These 2 pages give additional technical detail of the kind that I wish I had had when I first started in what I think is a sensible order!
'Ordinary' glass will reflect about 10% of the light it receives, hence the seemingly daft idea of adding coatings to it to improve light transmission. These anti-reflective coatings gives the green appearance of eyepieces, lens, etc., with some coatings claiming to enable up to 99% light transmission.
Ideally all air to glass surfaces should be coated and the better eyepieces, usually containing 3 or more lens will be described as fully multi-coated. Below that are those which are multi-coated, then fully coated and finally just coated where just one side of the lens, the one you can see, has been coated with a single layer.
If you wear glasses and are NOT astigmatic, then it is best not to wear them when looking through and eyepiece as you are presenting yet another lens in the way of the very faint light from distant stars and galaxies. And how many of us have well-coated, scratch-free lenses? It can be a bit of a bind having to take them on and off but worth doing. If you must wear glasses then
Eye Relief becomes very important. This is the distance that you need to place your eye in front the eyepiece in order to get the best view. 15 -20mm is about the minimum if you wear glasses. Without glasses an eye relief of 5mm or less becomes uncomfortable and eyelashes start to get in the way. Eye Relief is a function of the make and type of eyepiece, as is the True Field of View (TFoV) - that is how much you can actually see.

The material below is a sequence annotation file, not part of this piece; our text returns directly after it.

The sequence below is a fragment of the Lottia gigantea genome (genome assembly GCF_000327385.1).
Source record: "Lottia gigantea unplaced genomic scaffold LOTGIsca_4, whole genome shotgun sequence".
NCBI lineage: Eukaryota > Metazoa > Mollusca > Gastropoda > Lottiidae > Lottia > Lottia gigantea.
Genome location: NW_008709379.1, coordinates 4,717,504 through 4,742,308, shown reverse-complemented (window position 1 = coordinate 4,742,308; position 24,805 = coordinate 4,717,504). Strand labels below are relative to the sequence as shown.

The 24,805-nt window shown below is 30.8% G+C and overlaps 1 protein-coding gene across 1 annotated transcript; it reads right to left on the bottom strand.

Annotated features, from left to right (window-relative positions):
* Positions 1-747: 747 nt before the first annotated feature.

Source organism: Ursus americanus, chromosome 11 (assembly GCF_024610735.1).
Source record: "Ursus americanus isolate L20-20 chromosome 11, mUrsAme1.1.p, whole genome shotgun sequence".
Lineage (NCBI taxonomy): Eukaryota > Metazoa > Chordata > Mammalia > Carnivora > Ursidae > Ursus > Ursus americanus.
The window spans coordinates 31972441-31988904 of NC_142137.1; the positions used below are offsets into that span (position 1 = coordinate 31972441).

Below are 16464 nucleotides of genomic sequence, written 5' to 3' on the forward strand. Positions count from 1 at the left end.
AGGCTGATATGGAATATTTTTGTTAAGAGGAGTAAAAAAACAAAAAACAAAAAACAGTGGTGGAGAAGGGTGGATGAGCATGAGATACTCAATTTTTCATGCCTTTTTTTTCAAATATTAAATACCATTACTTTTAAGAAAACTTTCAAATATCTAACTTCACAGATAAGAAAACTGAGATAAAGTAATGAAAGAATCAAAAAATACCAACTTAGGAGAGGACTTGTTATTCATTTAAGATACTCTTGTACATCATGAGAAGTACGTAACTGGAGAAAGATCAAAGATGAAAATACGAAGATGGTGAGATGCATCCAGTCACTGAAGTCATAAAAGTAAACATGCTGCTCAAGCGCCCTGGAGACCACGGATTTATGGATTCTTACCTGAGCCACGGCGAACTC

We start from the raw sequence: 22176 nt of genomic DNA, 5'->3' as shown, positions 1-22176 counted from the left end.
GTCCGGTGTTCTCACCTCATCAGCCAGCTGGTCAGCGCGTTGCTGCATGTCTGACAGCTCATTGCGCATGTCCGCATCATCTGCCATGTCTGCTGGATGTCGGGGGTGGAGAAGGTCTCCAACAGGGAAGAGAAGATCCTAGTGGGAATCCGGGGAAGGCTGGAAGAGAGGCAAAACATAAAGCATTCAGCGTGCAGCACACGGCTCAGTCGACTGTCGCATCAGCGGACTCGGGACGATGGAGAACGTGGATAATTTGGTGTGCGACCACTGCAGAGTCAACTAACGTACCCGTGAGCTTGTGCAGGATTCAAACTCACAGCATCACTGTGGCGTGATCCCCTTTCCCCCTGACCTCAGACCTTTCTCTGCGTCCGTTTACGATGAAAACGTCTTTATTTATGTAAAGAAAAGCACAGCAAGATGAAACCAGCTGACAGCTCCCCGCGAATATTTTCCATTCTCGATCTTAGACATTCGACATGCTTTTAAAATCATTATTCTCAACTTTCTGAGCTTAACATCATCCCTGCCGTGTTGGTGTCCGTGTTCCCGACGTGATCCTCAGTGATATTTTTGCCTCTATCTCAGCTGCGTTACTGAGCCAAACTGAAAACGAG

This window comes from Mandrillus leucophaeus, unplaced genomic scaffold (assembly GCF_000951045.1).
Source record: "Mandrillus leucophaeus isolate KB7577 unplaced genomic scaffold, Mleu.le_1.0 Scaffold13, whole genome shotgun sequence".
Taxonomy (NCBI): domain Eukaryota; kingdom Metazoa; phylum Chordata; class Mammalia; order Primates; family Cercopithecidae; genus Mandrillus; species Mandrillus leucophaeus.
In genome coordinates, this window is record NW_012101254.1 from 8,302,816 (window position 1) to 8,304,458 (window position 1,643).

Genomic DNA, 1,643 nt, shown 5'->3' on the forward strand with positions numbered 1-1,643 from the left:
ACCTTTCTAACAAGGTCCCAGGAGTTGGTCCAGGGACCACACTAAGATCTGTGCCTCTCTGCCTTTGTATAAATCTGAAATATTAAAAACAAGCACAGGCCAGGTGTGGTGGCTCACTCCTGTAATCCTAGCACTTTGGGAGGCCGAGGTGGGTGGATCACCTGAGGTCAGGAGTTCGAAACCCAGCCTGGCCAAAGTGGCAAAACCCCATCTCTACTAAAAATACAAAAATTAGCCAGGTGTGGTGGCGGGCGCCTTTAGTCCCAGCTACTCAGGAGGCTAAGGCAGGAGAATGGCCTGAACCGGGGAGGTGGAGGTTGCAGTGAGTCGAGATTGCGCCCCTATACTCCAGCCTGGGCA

All eyepieces are rated as to their Apparent Field of View. Plossl eyepieces, the most common and the type usually supplied with your scope, have an AFoV of around 50 degrees.
The True Field of View depends on the magnification you use - a higher magnification means a smaller True field of view. Thus a typical 25mm eyepiece in a 80mm Refractor telescope of focal length 400mm (focal ratio 5) gives a magnification of 16. This gives you a TFoV of just over 3 deg (50/16) , which is what you see through the eyepiece. A 10mm eyepiece gives a magnification of 40 and a TFoV of 1 deg.
In contrast, the Catadioptric Schmidt-Cassegrain and Maksutov types of telescopes will usually have a focal ratio of at least 10 - an effective 800mm focal length with the same size of telescope (80mm). Thus you would have a magnification of 32 giving you half the TFoV of the same size (aperture) of Refractor - just over 1.5 deg with the 25mm eyepiece and just over 1/2 deg (37.5 min) with the 10mm eyepiece.
The Moon presents a disc of around 1/2 degree so will be fully visible in all these cases. But when you move up to larger scopes you get higher minimum magnifications so the TFoV becomes much more important. Hence the popularity of wide angle eyepieces. These typically start at around 66 - 70 deg APoV. Then you might have the Nagler type with 82 deg, whilst others like the Ethos and Delos will boast 100 or even 110 deg. And the wider the AFoV the higher the price and weight. The latter can seriously unbalance the scope, particularly if you happened to use a really heavy one with the smaller type of scopes we have been considering.